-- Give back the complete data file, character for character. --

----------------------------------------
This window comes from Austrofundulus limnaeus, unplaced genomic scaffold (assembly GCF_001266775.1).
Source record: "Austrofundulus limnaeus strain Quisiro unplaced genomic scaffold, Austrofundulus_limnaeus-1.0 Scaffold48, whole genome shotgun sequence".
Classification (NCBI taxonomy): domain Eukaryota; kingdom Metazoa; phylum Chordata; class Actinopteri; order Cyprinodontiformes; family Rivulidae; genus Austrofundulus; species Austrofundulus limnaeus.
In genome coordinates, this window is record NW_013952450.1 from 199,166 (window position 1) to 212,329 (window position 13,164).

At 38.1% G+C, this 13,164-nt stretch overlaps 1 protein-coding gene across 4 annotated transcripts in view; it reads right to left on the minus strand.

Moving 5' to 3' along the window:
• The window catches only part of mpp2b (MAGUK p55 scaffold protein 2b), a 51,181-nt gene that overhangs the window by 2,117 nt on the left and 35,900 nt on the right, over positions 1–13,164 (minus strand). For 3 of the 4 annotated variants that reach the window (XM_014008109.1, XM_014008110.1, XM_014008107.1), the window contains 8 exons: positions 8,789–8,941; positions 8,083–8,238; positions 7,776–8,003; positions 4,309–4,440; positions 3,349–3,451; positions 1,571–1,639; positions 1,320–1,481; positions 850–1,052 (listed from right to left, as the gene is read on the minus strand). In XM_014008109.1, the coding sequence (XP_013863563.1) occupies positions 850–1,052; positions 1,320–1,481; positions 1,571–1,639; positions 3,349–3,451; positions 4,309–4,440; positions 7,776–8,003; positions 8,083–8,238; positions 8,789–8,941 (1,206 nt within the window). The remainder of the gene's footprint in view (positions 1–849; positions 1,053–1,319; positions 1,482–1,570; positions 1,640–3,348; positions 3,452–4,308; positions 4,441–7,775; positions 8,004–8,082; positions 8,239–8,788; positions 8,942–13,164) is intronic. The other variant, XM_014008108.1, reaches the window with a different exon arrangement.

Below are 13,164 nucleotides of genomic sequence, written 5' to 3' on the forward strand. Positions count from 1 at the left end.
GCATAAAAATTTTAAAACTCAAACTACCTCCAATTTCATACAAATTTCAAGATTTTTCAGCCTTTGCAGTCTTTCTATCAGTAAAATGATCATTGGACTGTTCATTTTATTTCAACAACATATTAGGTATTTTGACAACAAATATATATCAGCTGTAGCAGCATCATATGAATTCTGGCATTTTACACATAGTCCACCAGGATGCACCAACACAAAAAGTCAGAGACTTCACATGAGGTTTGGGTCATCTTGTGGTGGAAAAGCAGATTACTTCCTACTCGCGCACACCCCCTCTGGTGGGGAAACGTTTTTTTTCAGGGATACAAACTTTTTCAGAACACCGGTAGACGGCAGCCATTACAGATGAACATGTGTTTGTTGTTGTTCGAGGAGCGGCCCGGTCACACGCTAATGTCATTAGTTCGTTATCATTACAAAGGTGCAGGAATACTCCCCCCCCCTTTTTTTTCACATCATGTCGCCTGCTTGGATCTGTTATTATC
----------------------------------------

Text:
This window comes from Austrofundulus limnaeus, unplaced genomic scaffold (assembly GCF_001266775.1).
Source record: "Austrofundulus limnaeus strain Quisiro unplaced genomic scaffold, Austrofundulus_limnaeus-1.0 Scaffold48, whole genome shotgun sequence".
Classification (NCBI taxonomy): domain Eukaryota; kingdom Metazoa; phylum Chordata; class Actinopteri; order Cyprinodontiformes; family Rivulidae; genus Austrofundulus; species Austrofundulus limnaeus.
In genome coordinates, this window is record NW_013952450.1 from 199,166 (window position 1) to 212,329 (window position 13,164).

At 38.1% G+C, this 13,164-nt stretch overlaps 1 protein-coding gene across 4 annotated transcripts in view; it reads right to left on the minus strand.

Moving 5' to 3' along the window:
• The window catches only part of mpp2b (MAGUK p55 scaffold protein 2b), a 51,181-nt gene that overhangs the window by 2,117 nt on the left and 35,900 nt on the right, over positions 1–13,164 (minus strand). For 3 of the 4 annotated variants that reach the window (XM_014008109.1, XM_014008110.1, XM_014008107.1), the window contains 8 exons: positions 8,789–8,941; positions 8,083–8,238; positions 7,776–8,003; positions 4,309–4,440; positions 3,349–3,451; positions 1,571–1,639; positions 1,320–1,481; positions 850–1,052 (listed from right to left, as the gene is read on the minus strand). In XM_014008109.1, the coding sequence (XP_013863563.1) occupies positions 850–1,052; positions 1,320–1,481; positions 1,571–1,639; positions 3,349–3,451; positions 4,309–4,440; positions 7,776–8,003; positions 8,083–8,238; positions 8,789–8,941 (1,206 nt within the window). The remainder of the gene's footprint in view (positions 1–849; positions 1,053–1,319; positions 1,482–1,570; positions 1,640–3,348; positions 3,452–4,308; positions 4,441–7,775; positions 8,004–8,082; positions 8,239–8,788; positions 8,942–13,164) is intronic. The other variant, XM_014008108.1, reaches the window with a different exon arrangement.

Below are 13,164 nucleotides of genomic sequence, written 5' to 3' on the forward strand. Positions count from 1 at the left end.
GCATAAAAATTTTAAAACTCAAACTACCTCCAATTTCATACAAATTTCAAGATTTTTCAGCCTTTGCAGTCTTTCTATCAGTAAAATGATCATTGGACTGTTCATTTTATTTCAACAACATATTAGGTATTTTGACAACAAATATATATCAGCTGTAGCAGCATCATATGAATTCTGGCATTTTACACATAGTCCACCAGGATGCACCAACACAAAAAGTCAGAGACTTCACATGAGGTTTGGGTCATCTTGTGGTGGAAAAGCAGATTACTTCCTACTCGCGCACACCCCCTCTGGTGGGGAAACGTTTTTTTTCAGGGATACAAACTTTTTCAGAACACCGGTAGACGGCAGCCATTACAGATGAACATGTGTTTGTTGTTGTTCGAGGAGCGGCCCGGTCACACGCTAATGTCATTAGTTCGTTATCATTACAAAGGTGCAGGAATACTCCCCCCCCCTTTTTTTTCACATCATGTCGCCTGCTTGGATCTGTTATTATC